hen in South Africa, every morning you feel like you must leave this country because t he reporting concentrates on the opposite of positive.” You might be forgiven for thinking these are the words of some fed-up citizen about to emigrate to sunny Australia. In fact, they were uttered recently by President Jacob Zuma to a group of journalism students from the Tshwane University of Technology. He was lamenting the constant media focus on the negative aspects of his administration, noting that “too much negative reporting makes people dislike their country”.
What Zuma failed to acknowledge is that the incompetence of his Government is the main reason why there is so much negativity to report on in the first place. As Eusebius McKaiser noted in The Star: “Why do people choose weak criticism against President Jacob Zuma when there is so much good criticism to choose from?”
To my mind, it’s like getting out the shower and blaming the mirror because you look fat. If Zuma doesn’t like what others see when they hold up a mirror to him and his party, then he should work to ensure that there is nothing negative to report on in the first place. In other words, he should act to root out the incompetence and corruption that has grown rampant on his watch.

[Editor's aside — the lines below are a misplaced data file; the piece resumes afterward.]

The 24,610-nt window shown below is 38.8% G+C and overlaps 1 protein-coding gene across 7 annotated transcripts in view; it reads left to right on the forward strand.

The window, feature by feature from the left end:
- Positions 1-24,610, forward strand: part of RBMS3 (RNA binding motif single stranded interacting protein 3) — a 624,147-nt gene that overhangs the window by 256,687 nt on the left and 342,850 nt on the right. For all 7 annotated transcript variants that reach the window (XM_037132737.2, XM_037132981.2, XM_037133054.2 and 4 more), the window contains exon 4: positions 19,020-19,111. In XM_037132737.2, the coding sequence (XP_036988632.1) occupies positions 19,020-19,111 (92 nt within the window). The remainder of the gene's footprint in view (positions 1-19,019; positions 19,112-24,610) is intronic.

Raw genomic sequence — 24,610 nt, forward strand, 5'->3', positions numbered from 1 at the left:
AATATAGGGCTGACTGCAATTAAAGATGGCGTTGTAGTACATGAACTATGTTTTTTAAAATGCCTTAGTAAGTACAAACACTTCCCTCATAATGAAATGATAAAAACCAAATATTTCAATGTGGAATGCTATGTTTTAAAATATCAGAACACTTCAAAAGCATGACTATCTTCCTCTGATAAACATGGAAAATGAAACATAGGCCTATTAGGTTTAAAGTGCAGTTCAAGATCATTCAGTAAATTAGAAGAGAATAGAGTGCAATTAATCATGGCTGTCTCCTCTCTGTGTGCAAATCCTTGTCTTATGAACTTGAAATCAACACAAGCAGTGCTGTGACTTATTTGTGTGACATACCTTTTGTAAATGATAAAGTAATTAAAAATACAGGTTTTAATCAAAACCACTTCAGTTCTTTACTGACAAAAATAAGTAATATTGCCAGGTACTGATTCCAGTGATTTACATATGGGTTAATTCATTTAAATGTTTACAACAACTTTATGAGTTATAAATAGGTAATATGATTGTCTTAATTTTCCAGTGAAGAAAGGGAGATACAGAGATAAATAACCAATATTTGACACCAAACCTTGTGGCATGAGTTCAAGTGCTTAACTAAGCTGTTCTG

However, Zuma is dismissive of accusations of incompetence. In fact, he has often gone on record saying exactly the opposite: “To achieve all our goals, we must hold ourselves to the highest standards of service, probity and integrity. Together we must build a society that prizes excellence and rewards effort, which shuns laziness and incompetence.”
It’s easy to be cynical about such statements when they appear to be completely at odds with what we see happening on the ground every day in SA. We naturally assume that Zuma is ‘talking politics’, saying what he thinks people want to hear even though he knows the opposite is true. However, this may not be the case at all. In fact, he may genuinely be unaware of the incompetence around him. THE DUNNING-KRUGER EFFECT It comes down to a curious phenomenon known as the Dunning-Kruger effect. This is a cognitive bias or mental trap where incompetent people not only perform a task badly, but they even lack the competence to realise that they’ve done a bad job, and they